One: More acts can mean more condensed stories or arcs within the episode but they must end with a cliffhanger.

Two: More act breaks allows network television to insert more commercials (for network-based content equalling a total of 8 commercial breaks for 60 minutes of television. 11 Breaks for two-hour miniseries or movie)

Special thanks to Bob Saenz pointing this out to me about having 9 Acts + 8 commercials back when I started to learn about this.

If your not familiar with Bob, Bob Saenz has worked in the industry for a very long time, He has a ton of experience, is down to earth and gives you the no nonsense approach to screenwriting. I have come to appreciate his unique persepective and he goes out of his way to donate time to the Screen Writing group on Facebook. Thank you Bob!

He recently published a book for newbies and all aspiring writers and I encourage you to check it out!

Title: “That’s not the Way it works!”
Available in paperback and Kindle on Amazon!


Television ACT Structure

The Television ACT structure varies. This depends on what network and which show. It also depends on whether it is a traditional television network or a streaming platform. Modern network shows are generally thought of as 9 Acts with 8 Commercial Breaks in Network Television and a 60-minute episode is 42 minutes in length (approx) with the rest of that 60-minute pie being commercials. In the Streaming world, shows do not have to use the 9 ACT structure and can vary wildly. The main reason for so many Acts in network television? Cliff hangers before commercials so the audience comes back to the channel to continue watching and they don’t get bored with too long of an act.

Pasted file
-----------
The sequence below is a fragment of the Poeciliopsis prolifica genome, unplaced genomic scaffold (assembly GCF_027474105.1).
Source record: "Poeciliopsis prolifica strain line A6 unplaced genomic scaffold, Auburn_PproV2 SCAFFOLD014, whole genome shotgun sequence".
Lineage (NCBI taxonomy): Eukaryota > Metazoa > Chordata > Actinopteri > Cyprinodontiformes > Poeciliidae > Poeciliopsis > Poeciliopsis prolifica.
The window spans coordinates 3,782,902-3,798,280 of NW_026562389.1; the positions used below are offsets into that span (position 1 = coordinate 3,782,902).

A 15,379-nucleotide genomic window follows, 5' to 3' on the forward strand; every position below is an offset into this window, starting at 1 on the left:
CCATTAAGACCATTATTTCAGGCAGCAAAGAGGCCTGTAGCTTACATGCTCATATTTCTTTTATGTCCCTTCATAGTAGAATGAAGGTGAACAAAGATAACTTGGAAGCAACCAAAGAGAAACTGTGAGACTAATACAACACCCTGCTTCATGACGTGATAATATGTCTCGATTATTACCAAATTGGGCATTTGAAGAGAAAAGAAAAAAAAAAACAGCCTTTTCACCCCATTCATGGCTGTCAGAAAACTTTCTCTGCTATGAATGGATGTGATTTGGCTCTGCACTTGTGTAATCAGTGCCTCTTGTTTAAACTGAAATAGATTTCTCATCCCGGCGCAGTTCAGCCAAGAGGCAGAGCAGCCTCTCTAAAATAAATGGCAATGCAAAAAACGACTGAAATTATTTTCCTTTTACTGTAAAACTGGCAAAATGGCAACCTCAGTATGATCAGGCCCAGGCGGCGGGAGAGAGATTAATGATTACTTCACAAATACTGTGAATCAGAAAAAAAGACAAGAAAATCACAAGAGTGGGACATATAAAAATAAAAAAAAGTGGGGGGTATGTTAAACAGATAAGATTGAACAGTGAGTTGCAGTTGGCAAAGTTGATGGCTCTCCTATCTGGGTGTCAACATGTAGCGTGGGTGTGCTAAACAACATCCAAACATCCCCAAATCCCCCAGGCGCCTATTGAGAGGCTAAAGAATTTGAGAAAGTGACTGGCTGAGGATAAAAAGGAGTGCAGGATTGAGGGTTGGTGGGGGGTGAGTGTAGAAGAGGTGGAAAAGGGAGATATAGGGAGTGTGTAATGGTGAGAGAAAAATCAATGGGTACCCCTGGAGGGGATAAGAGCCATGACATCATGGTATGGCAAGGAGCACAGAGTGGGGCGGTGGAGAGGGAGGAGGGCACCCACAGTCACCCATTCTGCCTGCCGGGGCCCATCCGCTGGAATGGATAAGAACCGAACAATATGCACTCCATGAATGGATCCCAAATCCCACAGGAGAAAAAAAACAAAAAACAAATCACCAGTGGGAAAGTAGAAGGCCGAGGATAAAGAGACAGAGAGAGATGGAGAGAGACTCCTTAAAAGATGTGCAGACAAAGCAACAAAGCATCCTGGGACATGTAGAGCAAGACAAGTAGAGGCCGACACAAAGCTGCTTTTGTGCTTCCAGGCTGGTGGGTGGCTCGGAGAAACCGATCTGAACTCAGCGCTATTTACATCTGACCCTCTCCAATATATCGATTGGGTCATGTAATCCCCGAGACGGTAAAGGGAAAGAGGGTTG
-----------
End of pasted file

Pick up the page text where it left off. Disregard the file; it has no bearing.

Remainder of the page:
In my written Star Trek example using structure from the 1990s television, Star Trek, mostly used what I can figure out to be a Five ACT structure. Modern Structures can have more or fewer Acts depending on the length of the show. I wrote “Star Trek: Falcon” similar to that formula but added the Sixth Act for a Teaser ending of the Pilot Episode. I also choose not to include too many cliffhangers between Acts because my target was streaming and not a network but the original Star Treks were written with the network in mind. ACT FIVE is all about segway or teasing the audience (and any producers) into the show, and showcasing possible story arcs for the next episode without giving away too much. Also to note, ACT TWO and THREE are essentially the upper half and lower half of a traditional ACT 2 in a Film.

The structure I used was: